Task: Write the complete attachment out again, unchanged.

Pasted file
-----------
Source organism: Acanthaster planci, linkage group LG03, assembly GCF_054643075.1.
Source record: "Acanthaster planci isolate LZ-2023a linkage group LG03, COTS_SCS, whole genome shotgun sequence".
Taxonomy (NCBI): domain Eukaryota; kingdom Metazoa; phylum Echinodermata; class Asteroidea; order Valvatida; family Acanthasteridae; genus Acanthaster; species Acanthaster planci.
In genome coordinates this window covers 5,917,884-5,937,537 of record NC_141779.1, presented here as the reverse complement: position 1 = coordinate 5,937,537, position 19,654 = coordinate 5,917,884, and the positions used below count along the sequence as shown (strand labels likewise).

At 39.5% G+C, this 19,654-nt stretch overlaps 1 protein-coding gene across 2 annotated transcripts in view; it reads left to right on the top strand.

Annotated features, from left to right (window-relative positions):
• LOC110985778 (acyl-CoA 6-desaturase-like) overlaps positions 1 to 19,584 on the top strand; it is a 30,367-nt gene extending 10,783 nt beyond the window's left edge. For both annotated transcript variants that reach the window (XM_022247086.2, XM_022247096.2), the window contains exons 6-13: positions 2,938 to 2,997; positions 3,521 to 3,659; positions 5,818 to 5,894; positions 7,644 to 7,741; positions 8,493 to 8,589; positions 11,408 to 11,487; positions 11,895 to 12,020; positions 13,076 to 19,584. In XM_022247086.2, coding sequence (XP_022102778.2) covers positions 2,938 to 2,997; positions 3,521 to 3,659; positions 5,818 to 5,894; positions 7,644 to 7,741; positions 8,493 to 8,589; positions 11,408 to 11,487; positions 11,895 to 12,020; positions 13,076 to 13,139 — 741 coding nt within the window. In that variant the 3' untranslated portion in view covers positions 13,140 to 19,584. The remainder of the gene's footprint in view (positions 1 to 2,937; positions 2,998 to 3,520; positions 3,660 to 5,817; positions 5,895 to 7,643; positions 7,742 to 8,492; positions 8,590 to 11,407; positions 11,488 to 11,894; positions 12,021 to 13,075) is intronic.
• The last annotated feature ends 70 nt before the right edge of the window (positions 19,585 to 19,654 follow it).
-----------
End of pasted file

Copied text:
Source organism: Acanthaster planci, linkage group LG03, assembly GCF_054643075.1.
Source record: "Acanthaster planci isolate LZ-2023a linkage group LG03, COTS_SCS, whole genome shotgun sequence".
Taxonomy (NCBI): domain Eukaryota; kingdom Metazoa; phylum Echinodermata; class Asteroidea; order Valvatida; family Acanthasteridae; genus Acanthaster; species Acanthaster planci.
In genome coordinates this window covers 5,917,884-5,937,537 of record NC_141779.1, presented here as the reverse complement: position 1 = coordinate 5,937,537, position 19,654 = coordinate 5,917,884, and the positions used below count along the sequence as shown (strand labels likewise).

At 39.5% G+C, this 19,654-nt stretch overlaps 1 protein-coding gene across 2 annotated transcripts in view; it reads left to right on the top strand.

Annotated features, from left to right (window-relative positions):
• LOC110985778 (acyl-CoA 6-desaturase-like) overlaps positions 1 to 19,584 on the top strand; it is a 30,367-nt gene extending 10,783 nt beyond the window's left edge. For both annotated transcript variants that reach the window (XM_022247086.2, XM_022247096.2), the window contains exons 6-13: positions 2,938 to 2,997; positions 3,521 to 3,659; positions 5,818 to 5,894; positions 7,644 to 7,741; positions 8,493 to 8,589; positions 11,408 to 11,487; positions 11,895 to 12,020; positions 13,076 to 19,584. In XM_022247086.2, coding sequence (XP_022102778.2) covers positions 2,938 to 2,997; positions 3,521 to 3,659; positions 5,818 to 5,894; positions 7,644 to 7,741; positions 8,493 to 8,589; positions 11,408 to 11,487; positions 11,895 to 12,020; positions 13,076 to 13,139 — 741 coding nt within the window. In that variant the 3' untranslated portion in view covers positions 13,140 to 19,584. The remainder of the gene's footprint in view (positions 1 to 2,937; positions 2,998 to 3,520; positions 3,660 to 5,817; positions 5,895 to 7,643; positions 7,742 to 8,492; positions 8,590 to 11,407; positions 11,488 to 11,894; positions 12,021 to 13,075) is intronic.
• The last annotated feature ends 70 nt before the right edge of the window (positions 19,585 to 19,654 follow it).